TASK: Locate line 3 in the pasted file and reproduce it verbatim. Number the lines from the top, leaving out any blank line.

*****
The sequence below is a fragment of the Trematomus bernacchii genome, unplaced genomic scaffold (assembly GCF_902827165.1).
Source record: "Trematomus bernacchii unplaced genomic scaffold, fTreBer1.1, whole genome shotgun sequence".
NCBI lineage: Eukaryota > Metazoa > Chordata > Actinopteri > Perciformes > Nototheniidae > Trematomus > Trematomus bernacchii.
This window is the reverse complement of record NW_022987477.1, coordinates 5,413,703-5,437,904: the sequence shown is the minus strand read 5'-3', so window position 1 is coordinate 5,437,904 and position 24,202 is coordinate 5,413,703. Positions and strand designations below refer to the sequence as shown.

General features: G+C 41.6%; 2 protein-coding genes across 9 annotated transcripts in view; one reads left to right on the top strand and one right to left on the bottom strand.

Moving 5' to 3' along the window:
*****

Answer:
NCBI lineage: Eukaryota > Metazoa > Chordata > Actinopteri > Perciformes > Nototheniidae > Trematomus > Trematomus bernacchii.